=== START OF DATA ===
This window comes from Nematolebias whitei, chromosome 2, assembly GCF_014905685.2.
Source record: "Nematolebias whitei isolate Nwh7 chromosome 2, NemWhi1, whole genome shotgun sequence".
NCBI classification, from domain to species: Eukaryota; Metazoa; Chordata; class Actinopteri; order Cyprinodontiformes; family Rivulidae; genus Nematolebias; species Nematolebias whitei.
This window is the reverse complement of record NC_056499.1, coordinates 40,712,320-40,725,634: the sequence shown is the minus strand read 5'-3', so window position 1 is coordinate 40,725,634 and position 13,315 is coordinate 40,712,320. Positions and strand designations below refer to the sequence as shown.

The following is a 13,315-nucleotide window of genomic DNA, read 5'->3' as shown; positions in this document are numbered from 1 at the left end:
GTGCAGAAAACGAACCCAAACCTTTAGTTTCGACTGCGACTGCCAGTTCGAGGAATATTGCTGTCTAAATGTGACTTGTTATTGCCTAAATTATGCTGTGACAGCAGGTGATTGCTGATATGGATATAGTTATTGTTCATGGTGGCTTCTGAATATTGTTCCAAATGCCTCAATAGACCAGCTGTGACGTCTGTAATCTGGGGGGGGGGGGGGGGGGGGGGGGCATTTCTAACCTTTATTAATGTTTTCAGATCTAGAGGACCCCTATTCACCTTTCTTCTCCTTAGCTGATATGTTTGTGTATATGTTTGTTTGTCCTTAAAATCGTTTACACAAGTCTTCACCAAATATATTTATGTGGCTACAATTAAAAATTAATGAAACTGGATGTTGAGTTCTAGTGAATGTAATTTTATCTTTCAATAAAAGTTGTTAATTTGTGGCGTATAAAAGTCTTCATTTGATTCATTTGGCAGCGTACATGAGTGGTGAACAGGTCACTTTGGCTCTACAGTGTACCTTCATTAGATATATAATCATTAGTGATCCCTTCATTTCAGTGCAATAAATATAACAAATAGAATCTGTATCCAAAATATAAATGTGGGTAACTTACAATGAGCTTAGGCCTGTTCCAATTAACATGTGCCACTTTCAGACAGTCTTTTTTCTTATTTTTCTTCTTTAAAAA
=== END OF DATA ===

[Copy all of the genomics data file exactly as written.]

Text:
This window comes from Nematolebias whitei, chromosome 2, assembly GCF_014905685.2.
Source record: "Nematolebias whitei isolate Nwh7 chromosome 2, NemWhi1, whole genome shotgun sequence".
NCBI classification, from domain to species: Eukaryota; Metazoa; Chordata; class Actinopteri; order Cyprinodontiformes; family Rivulidae; genus Nematolebias; species Nematolebias whitei.
This window is the reverse complement of record NC_056499.1, coordinates 40,712,320-40,725,634: the sequence shown is the minus strand read 5'-3', so window position 1 is coordinate 40,725,634 and position 13,315 is coordinate 40,712,320. Positions and strand designations below refer to the sequence as shown.

The following is a 13,315-nucleotide window of genomic DNA, read 5'->3' as shown; positions in this document are numbered from 1 at the left end:
GTGCAGAAAACGAACCCAAACCTTTAGTTTCGACTGCGACTGCCAGTTCGAGGAATATTGCTGTCTAAATGTGACTTGTTATTGCCTAAATTATGCTGTGACAGCAGGTGATTGCTGATATGGATATAGTTATTGTTCATGGTGGCTTCTGAATATTGTTCCAAATGCCTCAATAGACCAGCTGTGACGTCTGTAATCTGGGGGGGGGGGGGGGGGGGGGGGGCATTTCTAACCTTTATTAATGTTTTCAGATCTAGAGGACCCCTATTCACCTTTCTTCTCCTTAGCTGATATGTTTGTGTATATGTTTGTTTGTCCTTAAAATCGTTTACACAAGTCTTCACCAAATATATTTATGTGGCTACAATTAAAAATTAATGAAACTGGATGTTGAGTTCTAGTGAATGTAATTTTATCTTTCAATAAAAGTTGTTAATTTGTGGCGTATAAAAGTCTTCATTTGATTCATTTGGCAGCGTACATGAGTGGTGAACAGGTCACTTTGGCTCTACAGTGTACCTTCATTAGATATATAATCATTAGTGATCCCTTCATTTCAGTGCAATAAATATAACAAATAGAATCTGTATCCAAAATATAAATGTGGGTAACTTACAATGAGCTTAGGCCTGTTCCAATTAACATGTGCCACTTTCAGACAGTCTTTTTTCTTATTTTTCTTCTTTAAAAA